The DOM lacks the ability to finish executing events leaving authors having to guess if an event has finished executing or not.
The need for the finishPropagation method can be summarized by the following Gecko bug here...
By having the finishPropagation method I would instead be able to not guess if an event has finished firing. This would free authors from having to rely on setTimeout which should NOT have to be used so far out of context as work-arounds.
It's very important that finishPropagation be implemented for ALL events both triggered by users and those artificially created through document.createEvent.
The term "finishPropagation" doesn't occur on that page, and it looks like it's about another topic entirely (initEvent). Did you link the wrong page?
@Glenn, no I determined the method name some time afterwards. The Gecko bug I mentioned merely fills a large chunk of the story of how I came to determine the need for the finishPropagation method.
(That bug is ten pages of comments on my screen, so I don't think it's really a "summary". :)
Note that if you just want to run a function from an event listener after all other event handlers for an event have completed, setTimeout(f, 0) is correct. This is guaranteed, with no guesswork involved, because event dispatch happens synchronously; nothing else (such as timers) can happen in the middle.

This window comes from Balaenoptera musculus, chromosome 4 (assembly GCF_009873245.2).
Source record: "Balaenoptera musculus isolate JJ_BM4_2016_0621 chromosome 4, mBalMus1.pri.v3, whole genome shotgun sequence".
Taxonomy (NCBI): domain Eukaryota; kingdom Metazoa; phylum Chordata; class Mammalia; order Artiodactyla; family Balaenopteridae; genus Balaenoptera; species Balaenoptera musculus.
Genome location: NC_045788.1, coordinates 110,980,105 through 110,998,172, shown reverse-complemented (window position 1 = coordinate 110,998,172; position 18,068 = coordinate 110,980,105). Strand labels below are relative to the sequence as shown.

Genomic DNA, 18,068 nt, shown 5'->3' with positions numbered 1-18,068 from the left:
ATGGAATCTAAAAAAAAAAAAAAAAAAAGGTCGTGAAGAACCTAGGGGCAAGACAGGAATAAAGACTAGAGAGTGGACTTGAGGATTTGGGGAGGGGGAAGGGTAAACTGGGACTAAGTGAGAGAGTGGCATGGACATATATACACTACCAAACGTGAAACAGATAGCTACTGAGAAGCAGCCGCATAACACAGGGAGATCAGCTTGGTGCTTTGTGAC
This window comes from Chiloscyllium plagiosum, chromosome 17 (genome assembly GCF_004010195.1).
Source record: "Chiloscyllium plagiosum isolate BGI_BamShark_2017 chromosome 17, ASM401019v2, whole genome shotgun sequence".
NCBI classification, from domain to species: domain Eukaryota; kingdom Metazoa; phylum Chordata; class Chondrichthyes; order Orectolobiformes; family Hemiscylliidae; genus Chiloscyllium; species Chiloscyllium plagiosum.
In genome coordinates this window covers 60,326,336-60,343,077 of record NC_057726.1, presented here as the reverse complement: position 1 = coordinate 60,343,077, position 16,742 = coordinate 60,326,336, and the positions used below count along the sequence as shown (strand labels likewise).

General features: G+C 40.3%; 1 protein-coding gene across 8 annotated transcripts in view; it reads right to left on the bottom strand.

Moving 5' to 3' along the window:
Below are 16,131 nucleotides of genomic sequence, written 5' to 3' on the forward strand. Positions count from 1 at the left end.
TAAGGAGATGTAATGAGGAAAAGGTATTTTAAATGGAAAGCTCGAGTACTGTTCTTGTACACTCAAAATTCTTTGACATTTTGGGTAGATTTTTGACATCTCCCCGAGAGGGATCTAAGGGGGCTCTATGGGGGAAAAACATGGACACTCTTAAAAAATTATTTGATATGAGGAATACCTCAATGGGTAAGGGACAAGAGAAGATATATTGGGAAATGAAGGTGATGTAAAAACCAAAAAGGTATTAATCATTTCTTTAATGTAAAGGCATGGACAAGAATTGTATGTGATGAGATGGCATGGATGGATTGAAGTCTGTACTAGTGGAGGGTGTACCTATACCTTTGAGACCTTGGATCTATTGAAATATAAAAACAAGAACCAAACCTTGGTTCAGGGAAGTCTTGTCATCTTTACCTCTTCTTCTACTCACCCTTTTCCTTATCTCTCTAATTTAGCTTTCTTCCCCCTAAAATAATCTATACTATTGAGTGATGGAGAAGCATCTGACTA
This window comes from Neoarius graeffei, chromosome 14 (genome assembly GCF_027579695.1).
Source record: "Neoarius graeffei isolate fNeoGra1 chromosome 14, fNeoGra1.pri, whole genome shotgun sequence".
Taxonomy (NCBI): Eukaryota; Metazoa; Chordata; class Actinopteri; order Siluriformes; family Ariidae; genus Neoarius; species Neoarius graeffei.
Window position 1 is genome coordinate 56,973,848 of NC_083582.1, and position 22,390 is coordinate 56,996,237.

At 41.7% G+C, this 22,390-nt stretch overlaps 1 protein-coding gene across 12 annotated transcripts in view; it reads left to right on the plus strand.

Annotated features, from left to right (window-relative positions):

If that's not what you mean, I'd suggest showing a brief code example.
Compared to nearly a year's worth of work on just a rich editor alone a hundred pages would still be a summary. I neither have the time nor desire to put a test case together. What I have described should make plenty of logical sense and besides this can be tested out on my blog with public comments at jabcreations.com.
My point is simple, I shouldn't have to hack my code by using setTimeout when it's very clear that finishPropagation is what should be used, that's a clear conflict of the context in which it is used for. In fact I'm absolutely astonished and dumbfounded that finishPropagation was not in DOM Level 1 for goodness sakes. The fact that you even THOUGHT to suggest using setTimeout as an acceptable route should stop you immediately in your tracks. I'm not telling the computer to wait, I'm telling the computer to finish executing an event, those are completely different contexts. Even if I was told finishPropagation was slower than setTimeout I would still use finishPropagation instead because it is crystal clear that is what it is intended for. Using setTimeout is a clearly undeniable hack used to get around the limitation of the DOM and when ambiguities start to arise the specification can either clarify by doing what is right or sit back and watch sites begin implementing hacks leaving bad examples of code to live on for years while simultaneously misguiding people who are learning when they come across it.
It's not a hack or a workaround at all; it's a common paradigm in every event-based system to queue tasks, and in the Web platform setTimeout is how you do it. If you want it to run as soon as possible when the current task completes, you set the timeout to 0. It's simple and clean, and it doesn't care whether you're running from an event handler, a timer, a generic callback, or anything else: it works everywhere consistently.
I'll point out that what you're saying is a moving target: you started by saying that there's "guessing" and "presumption", and after explaining that there's no guesswork and that setTimeout is guaranteed to work, you started saying something else.
Beyond that, I'm not spending more time on this ticket; I'll leave it to others.